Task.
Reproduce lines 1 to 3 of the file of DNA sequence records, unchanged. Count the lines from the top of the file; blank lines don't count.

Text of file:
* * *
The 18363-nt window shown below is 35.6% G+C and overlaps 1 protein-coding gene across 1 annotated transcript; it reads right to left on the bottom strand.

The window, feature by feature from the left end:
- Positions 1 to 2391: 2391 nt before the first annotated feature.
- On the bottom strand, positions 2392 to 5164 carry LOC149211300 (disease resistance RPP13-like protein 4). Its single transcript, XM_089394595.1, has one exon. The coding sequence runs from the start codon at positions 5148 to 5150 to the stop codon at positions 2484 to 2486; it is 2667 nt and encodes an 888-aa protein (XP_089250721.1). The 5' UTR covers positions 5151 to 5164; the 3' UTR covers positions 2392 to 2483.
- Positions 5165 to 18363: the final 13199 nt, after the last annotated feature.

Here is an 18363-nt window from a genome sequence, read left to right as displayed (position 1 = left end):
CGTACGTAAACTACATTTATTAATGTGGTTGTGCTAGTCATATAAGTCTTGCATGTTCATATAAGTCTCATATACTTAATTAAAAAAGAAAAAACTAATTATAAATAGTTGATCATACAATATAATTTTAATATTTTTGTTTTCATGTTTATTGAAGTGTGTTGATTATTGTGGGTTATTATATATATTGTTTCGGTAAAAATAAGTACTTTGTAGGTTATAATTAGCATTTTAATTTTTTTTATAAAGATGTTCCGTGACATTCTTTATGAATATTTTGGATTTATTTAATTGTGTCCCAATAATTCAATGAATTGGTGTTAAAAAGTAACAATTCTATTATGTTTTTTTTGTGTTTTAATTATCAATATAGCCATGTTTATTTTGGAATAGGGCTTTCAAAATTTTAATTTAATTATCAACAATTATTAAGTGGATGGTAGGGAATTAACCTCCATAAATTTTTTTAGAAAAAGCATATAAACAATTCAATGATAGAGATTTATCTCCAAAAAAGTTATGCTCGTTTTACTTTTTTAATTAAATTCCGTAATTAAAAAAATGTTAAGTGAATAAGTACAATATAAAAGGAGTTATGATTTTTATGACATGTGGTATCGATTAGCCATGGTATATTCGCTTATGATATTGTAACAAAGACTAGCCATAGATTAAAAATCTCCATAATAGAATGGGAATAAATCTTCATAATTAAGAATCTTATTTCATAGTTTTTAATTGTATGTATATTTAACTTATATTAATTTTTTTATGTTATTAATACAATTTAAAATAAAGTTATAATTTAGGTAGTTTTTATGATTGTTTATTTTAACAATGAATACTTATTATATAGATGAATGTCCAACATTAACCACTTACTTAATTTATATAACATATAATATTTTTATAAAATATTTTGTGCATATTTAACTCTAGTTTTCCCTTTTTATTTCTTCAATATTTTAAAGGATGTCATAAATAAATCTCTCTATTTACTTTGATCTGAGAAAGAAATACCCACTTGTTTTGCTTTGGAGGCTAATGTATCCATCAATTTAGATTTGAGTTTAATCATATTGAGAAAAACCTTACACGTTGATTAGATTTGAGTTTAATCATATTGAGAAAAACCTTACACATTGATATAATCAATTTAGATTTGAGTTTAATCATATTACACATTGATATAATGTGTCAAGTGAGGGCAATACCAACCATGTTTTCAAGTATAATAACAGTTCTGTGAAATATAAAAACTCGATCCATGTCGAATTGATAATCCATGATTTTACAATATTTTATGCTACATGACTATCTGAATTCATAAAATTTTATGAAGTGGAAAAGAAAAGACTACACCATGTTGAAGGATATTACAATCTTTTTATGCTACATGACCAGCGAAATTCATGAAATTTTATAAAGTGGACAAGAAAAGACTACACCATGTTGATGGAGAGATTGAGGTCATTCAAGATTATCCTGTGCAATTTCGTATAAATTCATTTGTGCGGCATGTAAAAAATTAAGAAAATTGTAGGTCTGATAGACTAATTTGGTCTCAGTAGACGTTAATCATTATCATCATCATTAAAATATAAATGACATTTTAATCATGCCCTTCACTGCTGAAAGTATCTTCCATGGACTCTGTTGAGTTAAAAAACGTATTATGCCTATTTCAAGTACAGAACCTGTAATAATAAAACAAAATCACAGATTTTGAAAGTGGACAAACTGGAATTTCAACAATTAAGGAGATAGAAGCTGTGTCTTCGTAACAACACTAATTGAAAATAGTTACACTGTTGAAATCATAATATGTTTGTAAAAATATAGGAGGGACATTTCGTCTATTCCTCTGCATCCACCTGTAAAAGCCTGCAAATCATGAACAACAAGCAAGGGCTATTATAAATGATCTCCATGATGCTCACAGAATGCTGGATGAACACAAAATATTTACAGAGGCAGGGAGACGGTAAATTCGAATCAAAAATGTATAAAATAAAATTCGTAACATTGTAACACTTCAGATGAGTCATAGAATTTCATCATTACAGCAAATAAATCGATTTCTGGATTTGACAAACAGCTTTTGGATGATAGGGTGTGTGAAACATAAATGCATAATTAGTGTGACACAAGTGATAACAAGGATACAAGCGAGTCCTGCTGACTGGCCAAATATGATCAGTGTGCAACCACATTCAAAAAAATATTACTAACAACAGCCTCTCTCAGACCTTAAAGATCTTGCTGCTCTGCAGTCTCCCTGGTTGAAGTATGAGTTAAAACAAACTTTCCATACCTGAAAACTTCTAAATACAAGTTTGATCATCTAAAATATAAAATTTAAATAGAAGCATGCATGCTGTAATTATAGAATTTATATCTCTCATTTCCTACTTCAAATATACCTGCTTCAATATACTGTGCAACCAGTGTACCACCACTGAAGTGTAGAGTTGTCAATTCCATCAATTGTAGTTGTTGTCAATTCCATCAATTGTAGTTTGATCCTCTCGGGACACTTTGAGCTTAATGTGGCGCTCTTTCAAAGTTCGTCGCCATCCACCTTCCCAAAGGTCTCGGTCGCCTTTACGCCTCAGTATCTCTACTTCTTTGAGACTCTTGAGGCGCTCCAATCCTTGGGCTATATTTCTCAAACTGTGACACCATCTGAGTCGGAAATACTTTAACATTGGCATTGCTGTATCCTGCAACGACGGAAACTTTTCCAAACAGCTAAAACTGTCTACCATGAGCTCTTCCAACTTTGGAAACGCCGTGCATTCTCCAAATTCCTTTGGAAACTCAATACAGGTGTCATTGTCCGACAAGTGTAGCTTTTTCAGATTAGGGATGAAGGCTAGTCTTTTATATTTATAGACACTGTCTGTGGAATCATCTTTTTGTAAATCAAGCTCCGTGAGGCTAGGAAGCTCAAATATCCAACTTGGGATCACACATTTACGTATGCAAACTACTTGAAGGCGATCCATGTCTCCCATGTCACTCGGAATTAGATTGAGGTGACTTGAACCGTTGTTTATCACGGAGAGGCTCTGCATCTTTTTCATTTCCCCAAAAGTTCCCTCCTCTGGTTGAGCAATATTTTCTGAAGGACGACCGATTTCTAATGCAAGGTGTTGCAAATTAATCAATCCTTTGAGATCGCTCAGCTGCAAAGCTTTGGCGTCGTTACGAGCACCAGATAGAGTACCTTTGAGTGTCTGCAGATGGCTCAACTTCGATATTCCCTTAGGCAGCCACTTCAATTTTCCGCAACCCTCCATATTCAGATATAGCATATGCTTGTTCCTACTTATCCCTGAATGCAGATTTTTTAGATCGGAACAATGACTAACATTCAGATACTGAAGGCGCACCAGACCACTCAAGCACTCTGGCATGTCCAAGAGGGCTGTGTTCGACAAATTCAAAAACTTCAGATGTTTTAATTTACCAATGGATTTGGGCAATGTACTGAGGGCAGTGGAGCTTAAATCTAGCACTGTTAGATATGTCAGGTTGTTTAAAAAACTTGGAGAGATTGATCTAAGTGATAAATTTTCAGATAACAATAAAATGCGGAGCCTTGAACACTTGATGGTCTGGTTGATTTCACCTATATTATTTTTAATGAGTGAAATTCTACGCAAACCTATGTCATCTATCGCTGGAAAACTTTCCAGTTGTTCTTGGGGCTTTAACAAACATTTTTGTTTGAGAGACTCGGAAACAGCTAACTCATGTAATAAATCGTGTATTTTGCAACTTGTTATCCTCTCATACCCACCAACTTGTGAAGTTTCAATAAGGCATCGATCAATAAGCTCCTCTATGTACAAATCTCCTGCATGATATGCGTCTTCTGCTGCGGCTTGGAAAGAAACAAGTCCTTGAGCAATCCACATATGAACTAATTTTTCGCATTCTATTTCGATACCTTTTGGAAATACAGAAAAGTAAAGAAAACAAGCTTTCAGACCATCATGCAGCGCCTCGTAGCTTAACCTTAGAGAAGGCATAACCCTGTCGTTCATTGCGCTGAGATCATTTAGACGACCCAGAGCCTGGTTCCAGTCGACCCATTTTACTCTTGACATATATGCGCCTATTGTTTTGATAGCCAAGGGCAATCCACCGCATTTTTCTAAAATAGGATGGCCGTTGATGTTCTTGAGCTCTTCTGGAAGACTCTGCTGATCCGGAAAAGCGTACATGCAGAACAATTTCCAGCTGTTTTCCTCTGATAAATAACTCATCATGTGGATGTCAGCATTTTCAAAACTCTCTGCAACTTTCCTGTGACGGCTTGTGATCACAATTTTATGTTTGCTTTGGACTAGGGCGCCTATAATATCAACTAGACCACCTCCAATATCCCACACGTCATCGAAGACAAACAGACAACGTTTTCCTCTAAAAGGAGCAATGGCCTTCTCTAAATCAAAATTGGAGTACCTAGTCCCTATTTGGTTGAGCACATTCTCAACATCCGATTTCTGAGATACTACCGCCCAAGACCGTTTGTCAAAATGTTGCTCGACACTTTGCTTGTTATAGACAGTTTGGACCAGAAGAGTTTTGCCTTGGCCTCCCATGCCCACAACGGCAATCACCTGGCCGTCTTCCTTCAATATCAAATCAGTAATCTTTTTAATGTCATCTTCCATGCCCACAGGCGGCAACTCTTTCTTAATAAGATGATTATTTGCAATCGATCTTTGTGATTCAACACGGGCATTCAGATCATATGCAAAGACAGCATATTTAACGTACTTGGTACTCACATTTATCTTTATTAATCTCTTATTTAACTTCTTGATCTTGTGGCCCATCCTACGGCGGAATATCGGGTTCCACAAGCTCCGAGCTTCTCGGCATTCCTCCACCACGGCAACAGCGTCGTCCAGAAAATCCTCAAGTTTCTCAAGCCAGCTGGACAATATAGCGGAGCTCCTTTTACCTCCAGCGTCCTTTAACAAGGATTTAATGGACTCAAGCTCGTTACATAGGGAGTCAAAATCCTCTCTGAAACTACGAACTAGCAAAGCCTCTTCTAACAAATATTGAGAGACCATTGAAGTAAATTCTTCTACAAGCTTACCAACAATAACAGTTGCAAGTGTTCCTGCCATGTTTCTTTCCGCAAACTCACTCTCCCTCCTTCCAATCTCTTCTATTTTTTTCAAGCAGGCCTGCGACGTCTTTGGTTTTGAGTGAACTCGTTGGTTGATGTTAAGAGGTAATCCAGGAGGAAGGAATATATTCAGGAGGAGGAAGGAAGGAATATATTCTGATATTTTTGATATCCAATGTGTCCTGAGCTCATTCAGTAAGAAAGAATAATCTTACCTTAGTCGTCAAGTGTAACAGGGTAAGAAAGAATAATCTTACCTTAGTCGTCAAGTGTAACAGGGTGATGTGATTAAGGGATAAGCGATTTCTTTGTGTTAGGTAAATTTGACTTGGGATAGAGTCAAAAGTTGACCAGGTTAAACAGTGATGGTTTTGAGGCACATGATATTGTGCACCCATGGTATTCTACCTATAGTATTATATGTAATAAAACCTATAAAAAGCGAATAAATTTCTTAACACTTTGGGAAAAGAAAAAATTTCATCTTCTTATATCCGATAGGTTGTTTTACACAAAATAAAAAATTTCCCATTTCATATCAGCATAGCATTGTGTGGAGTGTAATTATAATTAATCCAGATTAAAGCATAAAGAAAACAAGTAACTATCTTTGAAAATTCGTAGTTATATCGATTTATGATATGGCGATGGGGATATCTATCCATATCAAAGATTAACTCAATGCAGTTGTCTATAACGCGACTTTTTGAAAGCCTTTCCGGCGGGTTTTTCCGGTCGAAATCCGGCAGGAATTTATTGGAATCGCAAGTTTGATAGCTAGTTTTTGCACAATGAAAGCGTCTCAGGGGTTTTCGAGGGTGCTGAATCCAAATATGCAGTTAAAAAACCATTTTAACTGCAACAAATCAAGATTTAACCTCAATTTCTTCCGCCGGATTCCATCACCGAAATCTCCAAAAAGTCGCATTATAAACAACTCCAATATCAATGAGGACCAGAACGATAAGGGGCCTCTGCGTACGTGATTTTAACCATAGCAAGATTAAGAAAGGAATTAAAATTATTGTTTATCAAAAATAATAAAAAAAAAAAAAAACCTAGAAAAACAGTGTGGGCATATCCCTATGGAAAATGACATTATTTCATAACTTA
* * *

The 18363-nt window shown below is 35.6% G+C and overlaps 1 protein-coding gene across 1 annotated transcript; it reads right to left on the bottom strand.

The window, feature by feature from the left end:
- Positions 1 to 2391: 2391 nt before the first annotated feature.